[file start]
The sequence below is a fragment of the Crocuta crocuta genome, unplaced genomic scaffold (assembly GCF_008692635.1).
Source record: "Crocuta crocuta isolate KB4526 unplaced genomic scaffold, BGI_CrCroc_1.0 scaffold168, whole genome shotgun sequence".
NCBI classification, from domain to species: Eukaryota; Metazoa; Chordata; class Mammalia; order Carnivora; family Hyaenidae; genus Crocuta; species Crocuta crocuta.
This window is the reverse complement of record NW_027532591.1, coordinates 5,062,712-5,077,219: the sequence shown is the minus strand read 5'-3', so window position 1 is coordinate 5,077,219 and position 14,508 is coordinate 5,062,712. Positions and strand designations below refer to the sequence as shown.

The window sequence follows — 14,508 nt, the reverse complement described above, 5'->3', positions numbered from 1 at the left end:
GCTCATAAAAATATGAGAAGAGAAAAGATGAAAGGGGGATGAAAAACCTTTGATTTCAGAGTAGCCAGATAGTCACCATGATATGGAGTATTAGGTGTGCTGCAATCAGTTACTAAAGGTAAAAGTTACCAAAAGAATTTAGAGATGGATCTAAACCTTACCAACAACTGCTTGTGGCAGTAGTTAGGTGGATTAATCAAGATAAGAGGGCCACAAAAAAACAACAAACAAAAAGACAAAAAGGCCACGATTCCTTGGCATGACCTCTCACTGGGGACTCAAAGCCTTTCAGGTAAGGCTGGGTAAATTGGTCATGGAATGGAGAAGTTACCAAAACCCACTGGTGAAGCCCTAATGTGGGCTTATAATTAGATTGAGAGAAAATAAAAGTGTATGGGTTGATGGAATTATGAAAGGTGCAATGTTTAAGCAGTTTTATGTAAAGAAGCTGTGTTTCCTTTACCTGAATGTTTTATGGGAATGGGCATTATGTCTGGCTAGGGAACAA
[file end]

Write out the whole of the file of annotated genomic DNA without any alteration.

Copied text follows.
The sequence below is a fragment of the Crocuta crocuta genome, unplaced genomic scaffold (assembly GCF_008692635.1).
Source record: "Crocuta crocuta isolate KB4526 unplaced genomic scaffold, BGI_CrCroc_1.0 scaffold168, whole genome shotgun sequence".
NCBI classification, from domain to species: Eukaryota; Metazoa; Chordata; class Mammalia; order Carnivora; family Hyaenidae; genus Crocuta; species Crocuta crocuta.
This window is the reverse complement of record NW_027532591.1, coordinates 5,062,712-5,077,219: the sequence shown is the minus strand read 5'-3', so window position 1 is coordinate 5,077,219 and position 14,508 is coordinate 5,062,712. Positions and strand designations below refer to the sequence as shown.

The window sequence follows — 14,508 nt, the reverse complement described above, 5'->3', positions numbered from 1 at the left end:
GCTCATAAAAATATGAGAAGAGAAAAGATGAAAGGGGGATGAAAAACCTTTGATTTCAGAGTAGCCAGATAGTCACCATGATATGGAGTATTAGGTGTGCTGCAATCAGTTACTAAAGGTAAAAGTTACCAAAAGAATTTAGAGATGGATCTAAACCTTACCAACAACTGCTTGTGGCAGTAGTTAGGTGGATTAATCAAGATAAGAGGGCCACAAAAAAACAACAAACAAAAAGACAAAAAGGCCACGATTCCTTGGCATGACCTCTCACTGGGGACTCAAAGCCTTTCAGGTAAGGCTGGGTAAATTGGTCATGGAATGGAGAAGTTACCAAAACCCACTGGTGAAGCCCTAATGTGGGCTTATAATTAGATTGAGAGAAAATAAAAGTGTATGGGTTGATGGAATTATGAAAGGTGCAATGTTTAAGCAGTTTTATGTAAAGAAGCTGTGTTTCCTTTACCTGAATGTTTTATGGGAATGGGCATTATGTCTGGCTAGGGAACAA